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The second edition of Hamilton's lectures serves as a useful review of traditional concepts of research architecture for the young clinician. It outlines an approach to clinical experimentation. It explains statistical principles relevant to the design and evaluation of clinical research.
The initial sections of the book discuss basic principles of experimental design. The book stresses the necessity of careful specification of the experimental hypothesis and describes the difficulties of designing the experiment to test the hypothesis. While the importance of developing criteria to define therapeutic endpoint is emphasized, the author does not fully discuss the problems of developing precise criteria for each phase of the clinical experiment, eg, diagnostic criteria. The book presents methods of appraising clinical trials to ensure that the conclusions that are drawn are warranted. It warns the reader, for instance, of the error of equating correlation and causation, but not of the error of equating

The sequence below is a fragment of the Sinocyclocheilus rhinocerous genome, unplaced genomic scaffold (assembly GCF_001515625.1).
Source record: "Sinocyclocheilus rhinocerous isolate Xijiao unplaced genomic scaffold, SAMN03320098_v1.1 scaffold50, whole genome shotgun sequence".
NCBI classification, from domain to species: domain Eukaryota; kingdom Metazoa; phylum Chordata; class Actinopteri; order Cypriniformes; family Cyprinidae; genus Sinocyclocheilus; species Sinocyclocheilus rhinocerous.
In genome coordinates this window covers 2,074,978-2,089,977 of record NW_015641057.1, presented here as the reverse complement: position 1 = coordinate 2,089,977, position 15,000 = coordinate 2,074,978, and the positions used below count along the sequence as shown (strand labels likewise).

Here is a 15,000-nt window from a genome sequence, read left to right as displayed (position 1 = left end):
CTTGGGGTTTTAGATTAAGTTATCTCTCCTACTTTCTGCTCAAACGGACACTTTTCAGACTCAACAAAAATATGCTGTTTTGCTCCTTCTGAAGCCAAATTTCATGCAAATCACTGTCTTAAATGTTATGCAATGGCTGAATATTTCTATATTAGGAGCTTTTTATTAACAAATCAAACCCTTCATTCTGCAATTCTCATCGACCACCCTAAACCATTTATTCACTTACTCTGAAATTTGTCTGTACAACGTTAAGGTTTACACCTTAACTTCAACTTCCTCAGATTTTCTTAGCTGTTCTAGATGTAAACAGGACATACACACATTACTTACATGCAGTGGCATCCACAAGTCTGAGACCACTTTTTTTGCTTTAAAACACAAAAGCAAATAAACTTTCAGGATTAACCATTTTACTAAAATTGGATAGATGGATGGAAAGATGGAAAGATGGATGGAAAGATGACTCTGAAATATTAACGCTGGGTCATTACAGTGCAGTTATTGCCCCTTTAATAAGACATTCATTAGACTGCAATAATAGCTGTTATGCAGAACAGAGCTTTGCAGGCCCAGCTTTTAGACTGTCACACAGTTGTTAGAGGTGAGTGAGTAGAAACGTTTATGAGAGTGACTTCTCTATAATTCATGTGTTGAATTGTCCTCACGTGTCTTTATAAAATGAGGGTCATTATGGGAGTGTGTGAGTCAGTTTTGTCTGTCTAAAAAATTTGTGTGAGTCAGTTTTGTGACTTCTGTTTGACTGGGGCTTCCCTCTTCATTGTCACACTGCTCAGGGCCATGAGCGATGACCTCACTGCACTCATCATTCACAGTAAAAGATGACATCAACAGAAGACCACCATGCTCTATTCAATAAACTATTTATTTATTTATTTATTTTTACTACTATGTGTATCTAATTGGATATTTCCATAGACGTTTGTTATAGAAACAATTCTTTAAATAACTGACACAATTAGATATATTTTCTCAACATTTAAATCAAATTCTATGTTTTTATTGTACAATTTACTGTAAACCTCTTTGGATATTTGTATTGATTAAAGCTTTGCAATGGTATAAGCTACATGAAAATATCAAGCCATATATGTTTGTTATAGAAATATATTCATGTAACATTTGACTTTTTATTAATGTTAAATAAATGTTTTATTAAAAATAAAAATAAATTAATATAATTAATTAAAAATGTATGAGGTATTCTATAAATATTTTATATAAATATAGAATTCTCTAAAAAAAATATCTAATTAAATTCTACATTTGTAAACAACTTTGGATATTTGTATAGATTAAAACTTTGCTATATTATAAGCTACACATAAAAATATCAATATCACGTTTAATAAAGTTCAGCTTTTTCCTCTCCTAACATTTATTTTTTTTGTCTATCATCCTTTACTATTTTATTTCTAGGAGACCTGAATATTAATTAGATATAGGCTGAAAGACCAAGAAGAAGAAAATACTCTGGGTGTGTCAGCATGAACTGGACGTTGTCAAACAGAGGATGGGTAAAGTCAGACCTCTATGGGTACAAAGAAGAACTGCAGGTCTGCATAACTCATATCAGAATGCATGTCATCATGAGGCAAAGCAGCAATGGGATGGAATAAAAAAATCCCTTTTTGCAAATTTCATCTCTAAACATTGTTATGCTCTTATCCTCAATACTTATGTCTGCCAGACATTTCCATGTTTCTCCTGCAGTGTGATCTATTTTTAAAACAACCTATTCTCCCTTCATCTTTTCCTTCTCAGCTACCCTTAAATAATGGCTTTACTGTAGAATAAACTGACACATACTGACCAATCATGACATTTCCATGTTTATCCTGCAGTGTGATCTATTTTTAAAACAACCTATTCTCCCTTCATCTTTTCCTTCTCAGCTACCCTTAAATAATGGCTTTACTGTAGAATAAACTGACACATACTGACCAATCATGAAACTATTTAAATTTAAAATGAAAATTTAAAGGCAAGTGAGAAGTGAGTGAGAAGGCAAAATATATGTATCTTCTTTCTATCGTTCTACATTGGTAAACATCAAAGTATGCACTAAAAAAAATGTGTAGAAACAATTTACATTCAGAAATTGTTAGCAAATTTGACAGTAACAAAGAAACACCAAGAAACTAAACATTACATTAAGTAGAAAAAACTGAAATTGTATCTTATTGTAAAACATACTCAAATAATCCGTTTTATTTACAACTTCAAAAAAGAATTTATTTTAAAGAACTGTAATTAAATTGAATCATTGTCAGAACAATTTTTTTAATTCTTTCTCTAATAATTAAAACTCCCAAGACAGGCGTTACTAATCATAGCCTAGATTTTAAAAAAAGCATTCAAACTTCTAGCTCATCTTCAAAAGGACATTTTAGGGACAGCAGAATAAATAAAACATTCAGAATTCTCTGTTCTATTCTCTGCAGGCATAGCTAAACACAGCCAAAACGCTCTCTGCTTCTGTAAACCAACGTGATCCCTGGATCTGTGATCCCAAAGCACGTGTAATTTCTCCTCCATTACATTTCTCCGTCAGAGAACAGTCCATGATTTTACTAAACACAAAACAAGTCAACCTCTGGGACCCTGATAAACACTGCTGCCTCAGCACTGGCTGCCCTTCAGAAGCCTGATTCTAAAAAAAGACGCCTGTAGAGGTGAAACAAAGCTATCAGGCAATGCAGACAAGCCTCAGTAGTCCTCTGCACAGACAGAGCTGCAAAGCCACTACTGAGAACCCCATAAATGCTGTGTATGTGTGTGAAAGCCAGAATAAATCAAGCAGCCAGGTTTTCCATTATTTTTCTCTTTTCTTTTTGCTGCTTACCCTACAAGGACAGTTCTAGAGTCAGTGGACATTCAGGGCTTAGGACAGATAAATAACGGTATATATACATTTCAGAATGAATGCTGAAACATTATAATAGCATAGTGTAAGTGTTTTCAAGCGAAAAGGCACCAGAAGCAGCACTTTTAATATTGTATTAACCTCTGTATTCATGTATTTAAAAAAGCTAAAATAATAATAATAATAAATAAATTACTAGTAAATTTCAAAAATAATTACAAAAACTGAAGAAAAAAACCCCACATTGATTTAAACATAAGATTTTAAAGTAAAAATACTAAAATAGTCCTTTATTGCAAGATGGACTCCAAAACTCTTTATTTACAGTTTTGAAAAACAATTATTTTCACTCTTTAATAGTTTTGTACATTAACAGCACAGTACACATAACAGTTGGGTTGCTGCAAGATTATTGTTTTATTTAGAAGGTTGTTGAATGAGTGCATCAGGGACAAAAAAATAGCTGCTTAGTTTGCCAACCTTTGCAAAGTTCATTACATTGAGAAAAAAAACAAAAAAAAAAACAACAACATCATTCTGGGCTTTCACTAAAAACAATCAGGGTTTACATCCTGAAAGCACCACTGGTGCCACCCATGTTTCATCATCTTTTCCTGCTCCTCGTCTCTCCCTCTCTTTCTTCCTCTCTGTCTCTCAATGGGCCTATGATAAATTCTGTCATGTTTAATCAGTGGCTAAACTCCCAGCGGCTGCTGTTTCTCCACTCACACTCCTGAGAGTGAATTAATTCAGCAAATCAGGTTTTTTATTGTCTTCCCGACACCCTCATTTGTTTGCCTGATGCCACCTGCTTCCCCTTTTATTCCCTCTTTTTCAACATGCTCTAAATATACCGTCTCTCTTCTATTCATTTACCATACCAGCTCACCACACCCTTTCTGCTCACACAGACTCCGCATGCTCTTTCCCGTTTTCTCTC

Charlson ME. Lectures on the Methodology of Clinical Research. JAMA. 1974;230(2):284. doi:10.1001/jama.1974.03240020072035
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